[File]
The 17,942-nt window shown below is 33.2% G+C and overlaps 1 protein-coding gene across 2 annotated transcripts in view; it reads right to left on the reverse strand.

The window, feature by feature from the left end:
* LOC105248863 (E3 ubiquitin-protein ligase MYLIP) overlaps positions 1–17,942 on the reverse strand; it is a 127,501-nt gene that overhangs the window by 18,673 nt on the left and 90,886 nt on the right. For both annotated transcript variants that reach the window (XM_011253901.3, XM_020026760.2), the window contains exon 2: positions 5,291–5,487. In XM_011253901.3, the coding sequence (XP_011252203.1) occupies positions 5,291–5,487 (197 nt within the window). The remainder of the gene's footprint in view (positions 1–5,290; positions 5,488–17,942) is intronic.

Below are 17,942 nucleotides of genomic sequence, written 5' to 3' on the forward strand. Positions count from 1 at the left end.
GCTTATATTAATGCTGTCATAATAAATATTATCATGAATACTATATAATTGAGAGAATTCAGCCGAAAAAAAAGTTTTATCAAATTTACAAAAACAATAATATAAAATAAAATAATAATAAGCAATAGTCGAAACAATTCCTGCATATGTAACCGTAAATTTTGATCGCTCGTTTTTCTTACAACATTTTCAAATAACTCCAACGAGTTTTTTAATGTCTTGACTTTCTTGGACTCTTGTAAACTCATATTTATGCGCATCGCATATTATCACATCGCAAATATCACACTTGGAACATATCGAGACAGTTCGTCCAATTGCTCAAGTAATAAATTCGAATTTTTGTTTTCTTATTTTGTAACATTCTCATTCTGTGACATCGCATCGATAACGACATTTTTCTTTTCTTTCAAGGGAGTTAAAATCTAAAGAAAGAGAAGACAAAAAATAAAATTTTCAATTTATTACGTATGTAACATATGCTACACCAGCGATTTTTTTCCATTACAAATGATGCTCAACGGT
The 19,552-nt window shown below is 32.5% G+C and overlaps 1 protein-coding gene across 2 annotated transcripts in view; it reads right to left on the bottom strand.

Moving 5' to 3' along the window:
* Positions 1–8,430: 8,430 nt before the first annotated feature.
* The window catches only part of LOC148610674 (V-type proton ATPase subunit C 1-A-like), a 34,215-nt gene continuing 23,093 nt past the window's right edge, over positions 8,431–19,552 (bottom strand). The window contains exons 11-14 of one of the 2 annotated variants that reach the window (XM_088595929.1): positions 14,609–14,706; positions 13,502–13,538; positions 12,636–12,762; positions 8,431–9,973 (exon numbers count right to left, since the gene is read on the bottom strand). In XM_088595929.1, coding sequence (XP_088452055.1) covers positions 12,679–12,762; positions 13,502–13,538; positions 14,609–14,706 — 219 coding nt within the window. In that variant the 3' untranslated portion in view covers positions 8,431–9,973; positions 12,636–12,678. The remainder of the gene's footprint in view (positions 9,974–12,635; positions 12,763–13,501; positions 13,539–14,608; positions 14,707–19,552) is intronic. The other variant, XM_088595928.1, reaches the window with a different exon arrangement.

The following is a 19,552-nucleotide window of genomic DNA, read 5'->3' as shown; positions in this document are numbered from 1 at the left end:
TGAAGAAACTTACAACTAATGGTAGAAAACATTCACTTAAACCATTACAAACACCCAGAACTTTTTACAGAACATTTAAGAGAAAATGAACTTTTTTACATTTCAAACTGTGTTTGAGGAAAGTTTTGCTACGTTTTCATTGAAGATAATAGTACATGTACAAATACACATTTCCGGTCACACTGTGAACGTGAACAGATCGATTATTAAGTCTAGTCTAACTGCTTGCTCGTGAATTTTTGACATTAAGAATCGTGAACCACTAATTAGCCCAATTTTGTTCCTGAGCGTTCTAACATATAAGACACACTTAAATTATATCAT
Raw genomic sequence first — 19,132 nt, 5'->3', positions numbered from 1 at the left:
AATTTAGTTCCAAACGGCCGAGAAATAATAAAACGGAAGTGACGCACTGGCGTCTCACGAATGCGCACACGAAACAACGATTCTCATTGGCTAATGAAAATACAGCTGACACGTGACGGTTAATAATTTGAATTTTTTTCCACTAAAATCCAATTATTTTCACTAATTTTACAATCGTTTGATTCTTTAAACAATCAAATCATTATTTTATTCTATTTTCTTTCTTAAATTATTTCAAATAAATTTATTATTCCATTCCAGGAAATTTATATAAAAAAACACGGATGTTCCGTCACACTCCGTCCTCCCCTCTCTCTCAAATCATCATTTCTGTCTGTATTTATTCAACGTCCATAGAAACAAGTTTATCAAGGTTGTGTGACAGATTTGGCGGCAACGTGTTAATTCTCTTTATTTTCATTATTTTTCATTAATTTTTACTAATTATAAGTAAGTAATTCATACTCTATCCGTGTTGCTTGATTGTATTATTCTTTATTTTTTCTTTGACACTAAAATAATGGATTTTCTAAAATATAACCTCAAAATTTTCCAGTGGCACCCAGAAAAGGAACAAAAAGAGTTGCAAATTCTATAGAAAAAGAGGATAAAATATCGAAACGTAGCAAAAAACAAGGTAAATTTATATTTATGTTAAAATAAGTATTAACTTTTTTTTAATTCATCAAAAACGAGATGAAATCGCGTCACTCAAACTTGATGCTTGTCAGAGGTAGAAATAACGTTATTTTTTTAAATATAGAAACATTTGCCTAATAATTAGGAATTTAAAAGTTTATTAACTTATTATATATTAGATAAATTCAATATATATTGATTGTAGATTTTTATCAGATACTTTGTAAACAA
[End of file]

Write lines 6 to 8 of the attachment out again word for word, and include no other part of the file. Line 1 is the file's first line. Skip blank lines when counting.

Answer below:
The 19,552-nt window shown below is 32.5% G+C and overlaps 1 protein-coding gene across 2 annotated transcripts in view; it reads right to left on the bottom strand.

Moving 5' to 3' along the window:
* Positions 1–8,430: 8,430 nt before the first annotated feature.